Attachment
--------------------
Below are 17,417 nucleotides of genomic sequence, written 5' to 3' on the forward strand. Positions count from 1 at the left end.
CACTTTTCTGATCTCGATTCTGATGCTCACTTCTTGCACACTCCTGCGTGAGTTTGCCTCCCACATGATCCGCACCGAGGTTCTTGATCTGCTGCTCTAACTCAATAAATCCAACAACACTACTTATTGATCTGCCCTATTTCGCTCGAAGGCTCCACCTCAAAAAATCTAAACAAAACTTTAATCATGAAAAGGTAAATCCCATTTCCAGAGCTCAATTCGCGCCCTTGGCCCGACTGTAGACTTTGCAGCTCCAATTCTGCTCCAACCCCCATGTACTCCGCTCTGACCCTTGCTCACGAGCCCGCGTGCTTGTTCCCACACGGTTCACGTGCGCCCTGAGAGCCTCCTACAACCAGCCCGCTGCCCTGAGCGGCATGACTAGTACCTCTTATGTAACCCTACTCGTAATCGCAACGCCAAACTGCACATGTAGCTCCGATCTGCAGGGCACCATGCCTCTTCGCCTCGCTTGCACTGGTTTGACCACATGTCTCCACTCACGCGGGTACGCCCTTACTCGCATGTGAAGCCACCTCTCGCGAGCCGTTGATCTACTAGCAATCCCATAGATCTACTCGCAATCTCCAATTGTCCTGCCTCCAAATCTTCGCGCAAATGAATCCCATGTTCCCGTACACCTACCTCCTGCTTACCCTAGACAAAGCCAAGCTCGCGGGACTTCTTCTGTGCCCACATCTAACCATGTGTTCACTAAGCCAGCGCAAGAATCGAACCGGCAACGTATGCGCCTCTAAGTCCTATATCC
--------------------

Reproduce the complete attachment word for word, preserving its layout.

Below are 17,417 nucleotides of genomic sequence, written 5' to 3' on the forward strand. Positions count from 1 at the left end.
CACTTTTCTGATCTCGATTCTGATGCTCACTTCTTGCACACTCCTGCGTGAGTTTGCCTCCCACATGATCCGCACCGAGGTTCTTGATCTGCTGCTCTAACTCAATAAATCCAACAACACTACTTATTGATCTGCCCTATTTCGCTCGAAGGCTCCACCTCAAAAAATCTAAACAAAACTTTAATCATGAAAAGGTAAATCCCATTTCCAGAGCTCAATTCGCGCCCTTGGCCCGACTGTAGACTTTGCAGCTCCAATTCTGCTCCAACCCCCATGTACTCCGCTCTGACCCTTGCTCACGAGCCCGCGTGCTTGTTCCCACACGGTTCACGTGCGCCCTGAGAGCCTCCTACAACCAGCCCGCTGCCCTGAGCGGCATGACTAGTACCTCTTATGTAACCCTACTCGTAATCGCAACGCCAAACTGCACATGTAGCTCCGATCTGCAGGGCACCATGCCTCTTCGCCTCGCTTGCACTGGTTTGACCACATGTCTCCACTCACGCGGGTACGCCCTTACTCGCATGTGAAGCCACCTCTCGCGAGCCGTTGATCTACTAGCAATCCCATAGATCTACTCGCAATCTCCAATTGTCCTGCCTCCAAATCTTCGCGCAAATGAATCCCATGTTCCCGTACACCTACCTCCTGCTTACCCTAGACAAAGCCAAGCTCGCGGGACTTCTTCTGTGCCCACATCTAACCATGTGTTCACTAAGCCAGCGCAAGAATCGAACCGGCAACGTATGCGCCTCTAAGTCCTATATCC